Javier Tebas, President of La Liga said 15% of the funds will be allocated to increasing players’ wages as well as to transfer players’ fees. A further 15% will be used to pay off debts incurred throughout the pandemic. This should amplify Spanish clubs’ competitiveness over other European rivals, attracting wider international audiences and additional fans to Spanish domestic matches. Since CVC is an active investor in sports like rugby, the deal should be an invaluable growth opportunity for La Liga. LaLiga will nevertheless still retain its dominance over forthcoming matches alongside the management and organisation of audiovisual rights sales. Promoted and third division clubs will also acquire funds, enhancing their economic viability within this industry.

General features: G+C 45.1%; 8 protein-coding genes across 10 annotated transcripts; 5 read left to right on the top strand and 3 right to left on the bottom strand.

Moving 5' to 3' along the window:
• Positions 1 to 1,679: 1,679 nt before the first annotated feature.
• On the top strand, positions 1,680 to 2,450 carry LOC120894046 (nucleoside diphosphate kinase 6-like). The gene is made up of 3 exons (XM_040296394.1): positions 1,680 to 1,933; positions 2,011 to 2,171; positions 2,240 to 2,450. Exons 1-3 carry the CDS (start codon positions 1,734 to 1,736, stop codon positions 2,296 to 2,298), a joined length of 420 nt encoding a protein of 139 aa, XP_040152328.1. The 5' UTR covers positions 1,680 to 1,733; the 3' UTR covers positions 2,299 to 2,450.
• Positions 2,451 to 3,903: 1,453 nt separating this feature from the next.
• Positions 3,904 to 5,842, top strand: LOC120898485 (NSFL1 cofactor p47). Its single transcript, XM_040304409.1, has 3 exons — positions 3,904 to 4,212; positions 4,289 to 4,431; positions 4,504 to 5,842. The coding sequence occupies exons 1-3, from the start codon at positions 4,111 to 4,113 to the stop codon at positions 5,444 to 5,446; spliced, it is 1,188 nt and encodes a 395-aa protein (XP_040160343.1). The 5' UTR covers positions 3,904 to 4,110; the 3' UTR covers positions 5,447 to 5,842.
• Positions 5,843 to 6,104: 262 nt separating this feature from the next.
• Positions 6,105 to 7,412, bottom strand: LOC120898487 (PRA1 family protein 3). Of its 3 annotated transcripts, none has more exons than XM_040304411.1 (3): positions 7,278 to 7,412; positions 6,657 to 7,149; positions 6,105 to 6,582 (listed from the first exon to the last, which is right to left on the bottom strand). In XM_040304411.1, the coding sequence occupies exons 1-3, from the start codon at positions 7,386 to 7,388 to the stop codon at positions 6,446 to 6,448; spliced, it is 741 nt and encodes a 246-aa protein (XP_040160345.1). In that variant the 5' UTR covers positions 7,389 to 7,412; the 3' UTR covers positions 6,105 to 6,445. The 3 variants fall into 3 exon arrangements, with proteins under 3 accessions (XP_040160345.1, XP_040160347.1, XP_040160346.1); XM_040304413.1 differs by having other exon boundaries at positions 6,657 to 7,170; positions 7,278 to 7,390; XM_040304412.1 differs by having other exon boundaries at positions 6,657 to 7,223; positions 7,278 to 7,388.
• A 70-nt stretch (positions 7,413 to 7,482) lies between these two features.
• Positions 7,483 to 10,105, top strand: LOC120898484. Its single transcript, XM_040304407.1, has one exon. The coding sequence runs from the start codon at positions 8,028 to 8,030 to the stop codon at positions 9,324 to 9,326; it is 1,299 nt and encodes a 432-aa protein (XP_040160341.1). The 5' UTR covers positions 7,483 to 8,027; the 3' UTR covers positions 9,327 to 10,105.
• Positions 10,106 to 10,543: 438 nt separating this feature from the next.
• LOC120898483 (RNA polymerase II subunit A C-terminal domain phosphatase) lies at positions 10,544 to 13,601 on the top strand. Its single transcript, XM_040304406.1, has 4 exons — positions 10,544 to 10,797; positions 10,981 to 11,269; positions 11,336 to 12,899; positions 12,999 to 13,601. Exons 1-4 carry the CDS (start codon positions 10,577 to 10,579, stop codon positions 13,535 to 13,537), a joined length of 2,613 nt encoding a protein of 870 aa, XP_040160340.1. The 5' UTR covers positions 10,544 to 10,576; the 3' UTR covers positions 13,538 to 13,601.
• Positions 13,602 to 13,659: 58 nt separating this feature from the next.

However, there is a serious dispute surrounding this deal. 4 clubs, such as Real Madrid, repelled against the deal, as its executives were excluded from pre-deal discussions, lessening the value of the deal. Clubs that opt out of the deal will not encounter the 11% cut in future revenues nor receive upfront cash from CVC.


Long-term Upsides


After joint losses of 733 million euros in the 2020-2021 fiscal year, the long-term deal by La Liga and CVC will help football clubs boost their pandemic recovery. This capital will be used to pay down debt and rebuild reserves, allowing Spanish clubs to sign more new players and recover financially. Simultaneously, CVC wants to maximize capital gains by adding value to La Liga.